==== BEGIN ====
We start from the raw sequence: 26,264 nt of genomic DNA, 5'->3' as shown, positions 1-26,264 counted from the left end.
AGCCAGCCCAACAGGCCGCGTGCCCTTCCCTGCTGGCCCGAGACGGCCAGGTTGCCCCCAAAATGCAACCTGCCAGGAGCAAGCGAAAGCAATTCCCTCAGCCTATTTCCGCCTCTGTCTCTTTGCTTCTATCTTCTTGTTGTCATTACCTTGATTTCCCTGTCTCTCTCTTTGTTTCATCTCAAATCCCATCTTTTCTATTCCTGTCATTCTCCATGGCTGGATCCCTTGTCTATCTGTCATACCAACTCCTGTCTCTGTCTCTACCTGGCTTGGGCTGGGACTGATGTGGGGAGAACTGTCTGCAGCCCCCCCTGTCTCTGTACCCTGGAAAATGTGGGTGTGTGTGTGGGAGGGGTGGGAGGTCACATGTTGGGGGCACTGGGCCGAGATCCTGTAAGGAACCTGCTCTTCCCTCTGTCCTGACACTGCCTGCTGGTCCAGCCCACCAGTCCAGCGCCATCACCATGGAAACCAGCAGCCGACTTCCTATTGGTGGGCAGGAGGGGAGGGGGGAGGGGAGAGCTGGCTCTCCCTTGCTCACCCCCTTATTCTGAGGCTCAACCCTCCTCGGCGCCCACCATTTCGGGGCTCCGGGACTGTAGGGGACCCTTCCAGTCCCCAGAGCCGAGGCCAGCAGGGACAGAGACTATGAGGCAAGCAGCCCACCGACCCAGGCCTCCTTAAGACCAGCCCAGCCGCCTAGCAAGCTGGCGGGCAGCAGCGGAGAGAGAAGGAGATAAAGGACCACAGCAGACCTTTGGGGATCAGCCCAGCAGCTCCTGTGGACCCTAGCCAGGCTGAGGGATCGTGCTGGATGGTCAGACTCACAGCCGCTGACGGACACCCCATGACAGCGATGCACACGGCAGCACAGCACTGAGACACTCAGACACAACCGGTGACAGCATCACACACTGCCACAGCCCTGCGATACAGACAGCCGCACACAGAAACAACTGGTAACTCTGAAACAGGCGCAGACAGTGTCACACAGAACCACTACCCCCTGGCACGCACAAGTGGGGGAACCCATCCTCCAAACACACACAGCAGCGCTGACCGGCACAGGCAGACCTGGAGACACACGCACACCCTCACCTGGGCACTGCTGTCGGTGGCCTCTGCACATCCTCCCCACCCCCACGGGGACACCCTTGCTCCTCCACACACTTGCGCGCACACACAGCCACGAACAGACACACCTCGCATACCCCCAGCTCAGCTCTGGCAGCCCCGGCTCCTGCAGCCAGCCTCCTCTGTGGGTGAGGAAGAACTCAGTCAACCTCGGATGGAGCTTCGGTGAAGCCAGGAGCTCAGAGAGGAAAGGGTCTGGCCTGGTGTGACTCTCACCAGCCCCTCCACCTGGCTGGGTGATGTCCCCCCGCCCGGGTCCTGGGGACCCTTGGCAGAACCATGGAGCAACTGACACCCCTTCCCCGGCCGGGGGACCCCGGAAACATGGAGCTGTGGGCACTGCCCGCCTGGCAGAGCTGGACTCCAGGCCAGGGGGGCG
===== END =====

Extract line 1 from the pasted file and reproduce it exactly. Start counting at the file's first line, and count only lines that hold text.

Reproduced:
We start from the raw sequence: 26,264 nt of genomic DNA, 5'->3' as shown, positions 1-26,264 counted from the left end.